In light of this, six refused applications may not seem like a lot, but it is becoming apparent that this number might be manipulated, as the more difficult cases are left at the bottom of the pile. Additionally, we have seen proof that under certain circumstances, previously granted status may be revoked or invalidated. One EEA national, who was convicted to six months imprisonment for a battery offence, was detained upon completion of his custodial sentence irrespective of him having obtained settled status under the EUSS. His status is set to be revoked because of his failure to disclose previous offences which he committed in the Netherlands years before moving to the UK, even though they may not be serious enough offences to justify a refusal of status in the first place. We know for a fact that there is ministerial involvement in this case, following the Home Secretary’s decision to authorise the enforcement and removal action in this and five other test cases. This case has been ongoing for nearly five months, during which the individual remains held in detention. In the meantime, the Home Office try to justify his removal based on a failure to disclose, rather than based on his danger to the public – so much for hailing the simplicity, fairness and flexibility of the scheme.
Moreover, more refusals for non-EEA nationals with EEA national spouses/partners are expected. Non-EEA nationals can apply for a family permit under the EUSS based on a genuine and subsisting relationship with an EEA national who has status in the UK. Christopher Desira, Seraphus’ founding solicitor, confirms that decisions on such applications are currently abnormally delayed:
“I know of some EEA nationals with Non-EEA national spouses/partners who previously applied for residence cards but were refused based on the belief that the relationship is one of convenience. They since applied to the EUSS scheme. The Home Office know of the previous refusals so are likely to refuse again but they are currently not making any decisions for reasons I can only guess are political. Refusing EUSS status for serious offending is one thing, but refusing because they don’t trust a relationship is another.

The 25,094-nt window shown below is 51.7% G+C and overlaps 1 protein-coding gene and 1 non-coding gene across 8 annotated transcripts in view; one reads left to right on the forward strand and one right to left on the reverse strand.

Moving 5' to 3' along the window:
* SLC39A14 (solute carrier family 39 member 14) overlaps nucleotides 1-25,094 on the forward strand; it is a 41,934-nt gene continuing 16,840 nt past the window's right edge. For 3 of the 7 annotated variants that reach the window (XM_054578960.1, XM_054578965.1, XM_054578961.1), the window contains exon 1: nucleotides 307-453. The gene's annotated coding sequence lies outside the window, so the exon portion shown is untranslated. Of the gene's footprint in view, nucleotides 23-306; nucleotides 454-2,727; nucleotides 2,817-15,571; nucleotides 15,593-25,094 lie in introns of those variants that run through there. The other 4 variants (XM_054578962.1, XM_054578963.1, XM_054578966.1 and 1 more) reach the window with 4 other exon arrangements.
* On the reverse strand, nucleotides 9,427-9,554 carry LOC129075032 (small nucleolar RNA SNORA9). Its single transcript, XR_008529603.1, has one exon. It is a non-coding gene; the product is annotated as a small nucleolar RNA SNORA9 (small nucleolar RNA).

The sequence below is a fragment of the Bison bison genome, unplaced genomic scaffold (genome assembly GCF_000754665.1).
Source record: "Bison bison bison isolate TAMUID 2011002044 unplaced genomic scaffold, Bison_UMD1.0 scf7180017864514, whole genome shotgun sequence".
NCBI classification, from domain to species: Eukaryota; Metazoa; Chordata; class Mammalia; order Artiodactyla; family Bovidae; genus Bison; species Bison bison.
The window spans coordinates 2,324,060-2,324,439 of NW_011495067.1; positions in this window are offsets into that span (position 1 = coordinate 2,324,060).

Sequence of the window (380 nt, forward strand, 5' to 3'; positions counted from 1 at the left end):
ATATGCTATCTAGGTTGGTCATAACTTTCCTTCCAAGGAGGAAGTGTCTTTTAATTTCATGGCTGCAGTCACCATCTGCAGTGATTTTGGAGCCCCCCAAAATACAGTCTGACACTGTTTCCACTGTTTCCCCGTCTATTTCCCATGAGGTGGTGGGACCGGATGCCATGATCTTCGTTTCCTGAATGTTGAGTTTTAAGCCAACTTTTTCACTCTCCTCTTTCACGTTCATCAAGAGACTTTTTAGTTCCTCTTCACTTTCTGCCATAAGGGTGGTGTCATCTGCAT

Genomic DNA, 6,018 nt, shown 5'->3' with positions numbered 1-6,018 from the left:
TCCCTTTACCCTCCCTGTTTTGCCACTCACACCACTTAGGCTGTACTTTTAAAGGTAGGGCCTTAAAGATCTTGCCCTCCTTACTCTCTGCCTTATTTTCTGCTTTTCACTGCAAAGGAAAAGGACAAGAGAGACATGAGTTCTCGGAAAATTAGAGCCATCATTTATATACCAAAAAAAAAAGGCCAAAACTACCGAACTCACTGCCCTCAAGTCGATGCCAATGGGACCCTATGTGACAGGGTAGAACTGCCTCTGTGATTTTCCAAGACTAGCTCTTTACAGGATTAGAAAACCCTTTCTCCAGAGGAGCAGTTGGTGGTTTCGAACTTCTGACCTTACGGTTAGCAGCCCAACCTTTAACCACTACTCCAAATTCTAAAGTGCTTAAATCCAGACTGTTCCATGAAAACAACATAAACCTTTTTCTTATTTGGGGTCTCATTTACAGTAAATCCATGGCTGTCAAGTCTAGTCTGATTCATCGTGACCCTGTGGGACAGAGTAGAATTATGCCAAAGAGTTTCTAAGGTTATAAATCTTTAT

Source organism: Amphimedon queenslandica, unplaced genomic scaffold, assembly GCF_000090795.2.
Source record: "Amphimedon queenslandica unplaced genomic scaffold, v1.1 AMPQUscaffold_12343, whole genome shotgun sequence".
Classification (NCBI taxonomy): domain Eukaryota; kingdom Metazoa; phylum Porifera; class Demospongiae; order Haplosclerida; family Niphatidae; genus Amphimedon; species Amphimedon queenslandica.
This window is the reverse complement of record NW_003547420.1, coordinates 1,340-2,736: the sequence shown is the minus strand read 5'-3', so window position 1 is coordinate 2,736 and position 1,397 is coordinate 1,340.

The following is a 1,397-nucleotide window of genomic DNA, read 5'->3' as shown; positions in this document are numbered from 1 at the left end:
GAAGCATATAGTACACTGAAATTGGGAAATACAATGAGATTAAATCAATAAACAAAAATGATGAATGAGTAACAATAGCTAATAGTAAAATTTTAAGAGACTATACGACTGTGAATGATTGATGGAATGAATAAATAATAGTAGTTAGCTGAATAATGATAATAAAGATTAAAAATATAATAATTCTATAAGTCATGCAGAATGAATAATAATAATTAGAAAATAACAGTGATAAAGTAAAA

Decisions should not be put on hold for long periods of time, whether they end up being refused or not; they should be issued so individuals know where they stand, challenge the decision where necessary, and move on with their lives.”
On 29 March 2017, the United Kingdom notified the European Council of its intention to leave the European Union, in accordance with Article 50 of the Treaty on European Union. After almost three years of delay, powerplay and disarray, the day has finally come. Yesterday, the European Parliament officially approved the Withdrawal Agreement. Emotional but sober images of Remain MEPs singing Auld Lang Syne as MEPs signed the Agreement. At 23:00 tonight the British Union flag will be removed from the European institutions in Brussels, and the EU flag lowered from City Hall in London. The UK will officially no longer be a part of the European Union. In anticipation of this, steps have been taken to prepare the country for a complete upheaval of the legal and political framework in the UK.
In an act of defiance, the Scottish government narrowly won a vote to keep the EU flag flying over the Edinburgh parliament building after Brexit. Because, as Fiona Hyslop, cabinet secretary for culture, tourism and external affairs, stated, “at times of uncertainty and disruption, symbols matter.”